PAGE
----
Listening

The seventh of this month marked the 13th anniversary of my sister’s death.  She has now been gone one year longer than she lived.  The thought is devastating.  There are no words to describe how much I miss her.  She dances through my mind all the time, and she is a constant presence in my life.  Unfortunately, she also left a constant and suffocating absence.

I had the chance to visit my far-flung FOC earlier this month, which provided me with the strength to get through that day and will surely help through the upcoming holidays, as well.  The night before the anniversary of my sister’s death, I talked a great deal about her with my brother-of-choice, and that turned out to be one of the most important conversations I’ve ever had.  That’s the focus of this post– help for those grieving losses that have never had a chance to heal.

The week of my sister’s death anniversary, I play through the events over and over in my mind.  I look for any sign from that week, trying to figure out what I missed.  My mind holds the false hope that maybe this is the year I’ll be able to stop her going through with her plan, even though I know that will never be a possibility.  I have nightmares, flashbacks of the day I found her body, and a general haziness to my thoughts.  It is a horrible week.

In our conversation, my brother-of-choice simply listened.  He provided excellent advice without trying to ‘fix’ the problem, and he listened.  He listened to me talk about her death, as well as her life, which was essential to me at that time.  I needed to get the negatives and positives of her existence out of my mind so that the space I keep for her was calm again.  I also needed to share her with someone who feels a closeness to her, even though they never met in this life.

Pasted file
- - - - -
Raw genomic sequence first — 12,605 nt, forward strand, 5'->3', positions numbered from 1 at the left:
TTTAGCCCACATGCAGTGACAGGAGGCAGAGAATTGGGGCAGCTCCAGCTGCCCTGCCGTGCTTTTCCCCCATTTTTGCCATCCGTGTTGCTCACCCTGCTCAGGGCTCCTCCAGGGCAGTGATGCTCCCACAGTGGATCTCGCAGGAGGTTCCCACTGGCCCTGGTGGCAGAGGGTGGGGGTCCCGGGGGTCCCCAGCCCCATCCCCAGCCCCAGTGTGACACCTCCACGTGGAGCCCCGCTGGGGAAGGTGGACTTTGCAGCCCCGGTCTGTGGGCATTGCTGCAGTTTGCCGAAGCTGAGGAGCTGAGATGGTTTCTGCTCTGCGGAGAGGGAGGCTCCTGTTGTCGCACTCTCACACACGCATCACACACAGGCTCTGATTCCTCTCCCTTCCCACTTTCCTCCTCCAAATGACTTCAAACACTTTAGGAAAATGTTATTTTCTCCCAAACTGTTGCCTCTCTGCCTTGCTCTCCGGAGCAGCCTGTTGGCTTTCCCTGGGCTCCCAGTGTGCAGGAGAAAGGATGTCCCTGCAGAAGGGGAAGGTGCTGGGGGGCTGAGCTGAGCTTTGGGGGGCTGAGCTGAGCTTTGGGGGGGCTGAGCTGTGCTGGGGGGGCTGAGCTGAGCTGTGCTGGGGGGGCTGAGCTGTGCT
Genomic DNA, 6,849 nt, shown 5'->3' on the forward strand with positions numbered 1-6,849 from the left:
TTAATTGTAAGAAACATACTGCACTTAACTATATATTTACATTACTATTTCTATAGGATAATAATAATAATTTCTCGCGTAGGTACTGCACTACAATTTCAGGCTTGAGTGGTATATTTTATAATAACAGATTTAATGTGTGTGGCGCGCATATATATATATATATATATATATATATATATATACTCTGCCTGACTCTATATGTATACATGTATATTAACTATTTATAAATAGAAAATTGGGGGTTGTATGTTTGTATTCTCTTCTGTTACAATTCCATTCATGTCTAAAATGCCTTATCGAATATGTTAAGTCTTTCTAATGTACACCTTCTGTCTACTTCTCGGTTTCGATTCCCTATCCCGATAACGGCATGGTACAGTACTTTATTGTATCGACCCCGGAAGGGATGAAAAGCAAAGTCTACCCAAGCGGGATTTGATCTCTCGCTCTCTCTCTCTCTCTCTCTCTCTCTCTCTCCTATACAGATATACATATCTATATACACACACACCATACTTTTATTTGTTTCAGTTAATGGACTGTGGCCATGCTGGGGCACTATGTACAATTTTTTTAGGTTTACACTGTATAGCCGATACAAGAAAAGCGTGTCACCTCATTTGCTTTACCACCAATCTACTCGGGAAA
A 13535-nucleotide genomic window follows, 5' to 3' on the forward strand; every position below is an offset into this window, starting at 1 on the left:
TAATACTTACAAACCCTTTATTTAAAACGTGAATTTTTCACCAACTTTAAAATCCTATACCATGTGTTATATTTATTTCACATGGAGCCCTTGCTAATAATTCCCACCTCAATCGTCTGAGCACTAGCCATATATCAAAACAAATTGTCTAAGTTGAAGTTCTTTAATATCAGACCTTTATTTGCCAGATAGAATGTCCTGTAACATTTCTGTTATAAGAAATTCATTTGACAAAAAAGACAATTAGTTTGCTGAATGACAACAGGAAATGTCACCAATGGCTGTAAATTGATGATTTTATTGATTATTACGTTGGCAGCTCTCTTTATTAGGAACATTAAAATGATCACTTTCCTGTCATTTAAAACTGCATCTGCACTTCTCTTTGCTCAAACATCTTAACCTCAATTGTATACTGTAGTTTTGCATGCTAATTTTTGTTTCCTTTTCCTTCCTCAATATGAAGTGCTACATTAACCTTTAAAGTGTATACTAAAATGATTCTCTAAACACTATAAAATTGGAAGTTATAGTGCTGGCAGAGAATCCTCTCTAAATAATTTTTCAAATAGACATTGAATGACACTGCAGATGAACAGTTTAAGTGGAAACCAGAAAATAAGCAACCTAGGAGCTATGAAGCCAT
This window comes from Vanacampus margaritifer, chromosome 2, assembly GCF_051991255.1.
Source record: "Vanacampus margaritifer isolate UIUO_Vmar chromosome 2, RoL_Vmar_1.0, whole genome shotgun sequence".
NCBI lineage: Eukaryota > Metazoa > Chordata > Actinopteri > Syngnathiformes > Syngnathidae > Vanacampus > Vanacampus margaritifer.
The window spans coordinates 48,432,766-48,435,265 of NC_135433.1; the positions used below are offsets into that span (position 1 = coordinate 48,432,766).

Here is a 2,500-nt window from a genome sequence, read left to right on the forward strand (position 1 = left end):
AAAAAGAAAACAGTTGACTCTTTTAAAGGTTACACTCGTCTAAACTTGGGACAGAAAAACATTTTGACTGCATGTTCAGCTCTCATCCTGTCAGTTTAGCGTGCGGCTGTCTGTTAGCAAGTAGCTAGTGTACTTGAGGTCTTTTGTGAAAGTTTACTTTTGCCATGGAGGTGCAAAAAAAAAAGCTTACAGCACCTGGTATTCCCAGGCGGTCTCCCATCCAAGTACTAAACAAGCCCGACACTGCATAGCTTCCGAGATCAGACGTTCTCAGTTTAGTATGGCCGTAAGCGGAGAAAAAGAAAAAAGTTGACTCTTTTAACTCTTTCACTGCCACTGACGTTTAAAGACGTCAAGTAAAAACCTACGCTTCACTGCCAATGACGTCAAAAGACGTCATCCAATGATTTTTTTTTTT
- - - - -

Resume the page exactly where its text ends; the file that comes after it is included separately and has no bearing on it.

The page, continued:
If you know someone in a similar circumstance– someone grieving the loss of a young person or of a suicide– you might well feel helpless if they turn to you to talk.  You might feel a need to shield from the harshness of the death, as well as distance from the fact that the person lived.  When you are feeling most helpless, though, the way to help this person will likely be simple.  Just listen.  Let the person tell you about their loved one’s life and death.  Let them get lost in the wonder of their loved one’s existence, and be there to help them stay grounded when memories of the death start to cloud out the present.

By the same token, you must take care of yourself.  If you do not feel comfortable listening to such details, speak up.  You will hurt yourself, as well as your relationship with the person, if you push yourself beyond your own limits.  If you can, though, just listen.  Don’t feel the need to solve the problem of grief.  No one needs that responsibility.  Grieving people *need* to talk about their losses, particularly when the losses leave behind so many questions like suicides do.  By simply listening, you can do wonders for helping your friend or loved one heal.

I will be forever grateful to my brother-of-choice for helping me mark both my sister’s life and her death.

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